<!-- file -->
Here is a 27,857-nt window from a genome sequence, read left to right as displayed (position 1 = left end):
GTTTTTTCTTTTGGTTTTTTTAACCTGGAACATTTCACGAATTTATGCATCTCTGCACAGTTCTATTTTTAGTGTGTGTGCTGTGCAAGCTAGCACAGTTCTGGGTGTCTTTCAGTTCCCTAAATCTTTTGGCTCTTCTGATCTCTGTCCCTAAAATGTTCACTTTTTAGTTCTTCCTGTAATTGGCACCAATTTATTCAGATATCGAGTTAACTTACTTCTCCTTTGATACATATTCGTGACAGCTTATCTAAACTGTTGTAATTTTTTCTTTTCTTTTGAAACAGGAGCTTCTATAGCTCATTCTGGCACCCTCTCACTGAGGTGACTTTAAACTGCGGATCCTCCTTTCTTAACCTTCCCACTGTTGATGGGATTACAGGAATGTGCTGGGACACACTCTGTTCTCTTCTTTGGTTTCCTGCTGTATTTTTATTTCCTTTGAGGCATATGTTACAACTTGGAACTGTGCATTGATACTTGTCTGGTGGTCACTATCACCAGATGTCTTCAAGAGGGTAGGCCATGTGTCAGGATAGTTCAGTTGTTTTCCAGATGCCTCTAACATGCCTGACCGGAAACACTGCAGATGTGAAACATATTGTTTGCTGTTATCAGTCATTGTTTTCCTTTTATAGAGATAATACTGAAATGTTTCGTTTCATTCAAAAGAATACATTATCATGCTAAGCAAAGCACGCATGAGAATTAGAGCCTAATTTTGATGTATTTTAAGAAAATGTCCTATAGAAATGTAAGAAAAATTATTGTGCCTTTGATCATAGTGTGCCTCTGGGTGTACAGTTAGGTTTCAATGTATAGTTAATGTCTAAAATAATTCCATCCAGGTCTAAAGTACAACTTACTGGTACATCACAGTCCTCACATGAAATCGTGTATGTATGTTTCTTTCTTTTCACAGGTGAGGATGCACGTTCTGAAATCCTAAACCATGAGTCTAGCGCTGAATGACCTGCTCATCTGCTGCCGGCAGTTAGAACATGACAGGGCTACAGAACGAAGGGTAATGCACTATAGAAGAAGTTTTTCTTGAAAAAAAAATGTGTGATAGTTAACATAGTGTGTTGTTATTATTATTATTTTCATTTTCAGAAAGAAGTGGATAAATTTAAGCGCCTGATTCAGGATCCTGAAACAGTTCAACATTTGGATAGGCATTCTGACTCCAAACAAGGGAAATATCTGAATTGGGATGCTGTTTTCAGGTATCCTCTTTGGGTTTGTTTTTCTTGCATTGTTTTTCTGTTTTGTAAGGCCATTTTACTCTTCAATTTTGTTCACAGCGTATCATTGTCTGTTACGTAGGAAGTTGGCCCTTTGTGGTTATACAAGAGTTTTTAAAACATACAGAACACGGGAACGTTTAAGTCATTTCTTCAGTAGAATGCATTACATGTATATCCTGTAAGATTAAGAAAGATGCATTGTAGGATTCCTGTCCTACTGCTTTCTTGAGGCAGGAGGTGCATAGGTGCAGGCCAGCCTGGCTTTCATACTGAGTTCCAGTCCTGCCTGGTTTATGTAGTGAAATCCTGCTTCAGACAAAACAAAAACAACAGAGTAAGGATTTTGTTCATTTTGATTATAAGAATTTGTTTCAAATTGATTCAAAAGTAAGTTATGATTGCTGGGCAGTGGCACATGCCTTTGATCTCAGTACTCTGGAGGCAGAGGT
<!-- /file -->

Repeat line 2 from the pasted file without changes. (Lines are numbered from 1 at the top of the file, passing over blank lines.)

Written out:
GTTTTTTCTTTTGGTTTTTTTAACCTGGAACATTTCACGAATTTATGCATCTCTGCACAGTTCTATTTTTAGTGTGTGTGCTGTGCAAGCTAGCACAGTTCTGGGTGTCTTTCAGTTCCCTAAATCTTTTGGCTCTTCTGATCTCTGTCCCTAAAATGTTCACTTTTTAGTTCTTCCTGTAATTGGCACCAATTTATTCAGATATCGAGTTAACTTACTTCTCCTTTGATACATATTCGTGACAGCTTATCTAAACTGTTGTAATTTTTTCTTTTCTTTTGAAACAGGAGCTTCTATAGCTCATTCTGGCACCCTCTCACTGAGGTGACTTTAAACTGCGGATCCTCCTTTCTTAACCTTCCCACTGTTGATGGGATTACAGGAATGTGCTGGGACACACTCTGTTCTCTTCTTTGGTTTCCTGCTGTATTTTTATTTCCTTTGAGGCATATGTTACAACTTGGAACTGTGCATTGATACTTGTCTGGTGGTCACTATCACCAGATGTCTTCAAGAGGGTAGGCCATGTGTCAGGATAGTTCAGTTGTTTTCCAGATGCCTCTAACATGCCTGACCGGAAACACTGCAGATGTGAAACATATTGTTTGCTGTTATCAGTCATTGTTTTCCTTTTATAGAGATAATACTGAAATGTTTCGTTTCATTCAAAAGAATACATTATCATGCTAAGCAAAGCACGCATGAGAATTAGAGCCTAATTTTGATGTATTTTAAGAAAATGTCCTATAGAAATGTAAGAAAAATTATTGTGCCTTTGATCATAGTGTGCCTCTGGGTGTACAGTTAGGTTTCAATGTATAGTTAATGTCTAAAATAATTCCATCCAGGTCTAAAGTACAACTTACTGGTACATCACAGTCCTCACATGAAATCGTGTATGTATGTTTCTTTCTTTTCACAGGTGAGGATGCACGTTCTGAAATCCTAAACCATGAGTCTAGCGCTGAATGACCTGCTCATCTGCTGCCGGCAGTTAGAACATGACAGGGCTACAGAACGAAGGGTAATGCACTATAGAAGAAGTTTTTCTTGAAAAAAAAATGTGTGATAGTTAACATAGTGTGTTGTTATTATTATTATTTTCATTTTCAGAAAGAAGTGGATAAATTTAAGCGCCTGATTCAGGATCCTGAAACAGTTCAACATTTGGATAGGCATTCTGACTCCAAACAAGGGAAATATCTGAATTGGGATGCTGTTTTCAGGTATCCTCTTTGGGTTTGTTTTTCTTGCATTGTTTTTCTGTTTTGTAAGGCCATTTTACTCTTCAATTTTGTTCACAGCGTATCATTGTCTGTTACGTAGGAAGTTGGCCCTTTGTGGTTATACAAGAGTTTTTAAAACATACAGAACACGGGAACGTTTAAGTCATTTCTTCAGTAGAATGCATTACATGTATATCCTGTAAGATTAAGAAAGATGCATTGTAGGATTCCTGTCCTACTGCTTTCTTGAGGCAGGAGGTGCATAGGTGCAGGCCAGCCTGGCTTTCATACTGAGTTCCAGTCCTGCCTGGTTTATGTAGTGAAATCCTGCTTCAGACAAAACAAAAACAACAGAGTAAGGATTTTGTTCATTTTGATTATAAGAATTTGTTTCAAATTGATTCAAAAGTAAGTTATGATTGCTGGGCAGTGGCACATGCCTTTGATCTCAGTACTCTGGAGGCAGAGGT